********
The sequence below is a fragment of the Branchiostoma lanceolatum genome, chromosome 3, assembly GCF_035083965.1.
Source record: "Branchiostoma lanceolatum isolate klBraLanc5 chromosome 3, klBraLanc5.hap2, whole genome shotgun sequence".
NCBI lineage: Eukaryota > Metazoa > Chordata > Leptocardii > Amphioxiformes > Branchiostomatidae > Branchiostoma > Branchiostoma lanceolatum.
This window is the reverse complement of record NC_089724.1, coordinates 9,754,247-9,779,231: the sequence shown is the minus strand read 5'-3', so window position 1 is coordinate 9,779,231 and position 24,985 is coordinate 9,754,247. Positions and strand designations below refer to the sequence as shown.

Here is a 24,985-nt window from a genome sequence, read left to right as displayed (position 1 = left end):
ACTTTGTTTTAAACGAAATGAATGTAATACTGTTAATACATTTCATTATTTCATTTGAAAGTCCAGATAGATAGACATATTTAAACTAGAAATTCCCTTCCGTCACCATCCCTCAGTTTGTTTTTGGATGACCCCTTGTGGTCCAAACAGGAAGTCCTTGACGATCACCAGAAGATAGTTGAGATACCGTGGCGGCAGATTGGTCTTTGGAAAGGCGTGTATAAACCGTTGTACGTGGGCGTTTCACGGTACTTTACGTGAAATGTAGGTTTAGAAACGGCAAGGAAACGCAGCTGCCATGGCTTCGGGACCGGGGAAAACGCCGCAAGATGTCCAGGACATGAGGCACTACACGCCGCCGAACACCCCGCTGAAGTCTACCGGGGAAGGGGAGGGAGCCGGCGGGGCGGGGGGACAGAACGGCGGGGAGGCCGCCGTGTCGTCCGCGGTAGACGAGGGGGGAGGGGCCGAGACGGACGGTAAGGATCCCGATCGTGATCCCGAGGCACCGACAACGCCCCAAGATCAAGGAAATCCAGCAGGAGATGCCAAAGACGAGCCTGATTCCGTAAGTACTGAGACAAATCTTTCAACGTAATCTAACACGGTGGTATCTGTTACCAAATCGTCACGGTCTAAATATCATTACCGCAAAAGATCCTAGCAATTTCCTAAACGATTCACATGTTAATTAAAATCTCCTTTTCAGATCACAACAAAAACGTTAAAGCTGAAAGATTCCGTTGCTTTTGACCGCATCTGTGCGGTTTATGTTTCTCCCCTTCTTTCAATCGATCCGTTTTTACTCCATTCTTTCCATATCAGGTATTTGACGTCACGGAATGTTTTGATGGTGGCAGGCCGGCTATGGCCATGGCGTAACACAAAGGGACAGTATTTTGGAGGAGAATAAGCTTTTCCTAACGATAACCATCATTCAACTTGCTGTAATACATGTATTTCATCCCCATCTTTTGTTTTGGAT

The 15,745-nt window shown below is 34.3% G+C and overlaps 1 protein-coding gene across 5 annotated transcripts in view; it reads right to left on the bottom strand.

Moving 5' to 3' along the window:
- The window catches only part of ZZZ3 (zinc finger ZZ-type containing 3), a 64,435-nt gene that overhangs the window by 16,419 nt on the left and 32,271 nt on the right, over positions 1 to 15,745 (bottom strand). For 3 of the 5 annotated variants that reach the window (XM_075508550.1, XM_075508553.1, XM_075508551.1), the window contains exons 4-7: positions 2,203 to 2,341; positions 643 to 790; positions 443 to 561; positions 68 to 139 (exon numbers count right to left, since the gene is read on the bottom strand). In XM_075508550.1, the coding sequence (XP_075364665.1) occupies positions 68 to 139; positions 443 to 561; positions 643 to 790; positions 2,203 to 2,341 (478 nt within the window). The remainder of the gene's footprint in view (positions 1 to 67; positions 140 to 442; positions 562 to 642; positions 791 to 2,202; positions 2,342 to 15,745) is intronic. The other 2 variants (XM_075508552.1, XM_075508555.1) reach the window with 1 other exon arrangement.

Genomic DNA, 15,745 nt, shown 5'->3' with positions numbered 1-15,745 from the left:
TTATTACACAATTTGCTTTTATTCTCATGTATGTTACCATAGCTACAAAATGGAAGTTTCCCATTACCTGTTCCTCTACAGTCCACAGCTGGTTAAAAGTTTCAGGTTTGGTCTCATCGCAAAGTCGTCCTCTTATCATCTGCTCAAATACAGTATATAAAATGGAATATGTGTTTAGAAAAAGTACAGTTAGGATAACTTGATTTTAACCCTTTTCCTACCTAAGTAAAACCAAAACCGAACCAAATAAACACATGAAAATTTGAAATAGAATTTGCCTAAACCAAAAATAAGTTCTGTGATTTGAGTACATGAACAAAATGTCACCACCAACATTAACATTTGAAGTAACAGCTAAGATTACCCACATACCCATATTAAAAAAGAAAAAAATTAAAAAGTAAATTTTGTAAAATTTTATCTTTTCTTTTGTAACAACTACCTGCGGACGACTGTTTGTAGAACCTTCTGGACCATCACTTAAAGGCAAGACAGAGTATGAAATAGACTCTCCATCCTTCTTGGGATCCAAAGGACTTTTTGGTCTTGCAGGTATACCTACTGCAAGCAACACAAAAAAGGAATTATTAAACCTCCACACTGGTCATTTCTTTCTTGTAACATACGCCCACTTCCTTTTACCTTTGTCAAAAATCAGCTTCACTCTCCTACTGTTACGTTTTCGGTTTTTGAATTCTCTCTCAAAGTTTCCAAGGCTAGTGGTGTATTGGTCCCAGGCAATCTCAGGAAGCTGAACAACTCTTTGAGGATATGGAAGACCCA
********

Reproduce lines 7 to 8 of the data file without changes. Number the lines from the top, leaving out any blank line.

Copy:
The 15,745-nt window shown below is 34.3% G+C and overlaps 1 protein-coding gene across 5 annotated transcripts in view; it reads right to left on the bottom strand.

Moving 5' to 3' along the window: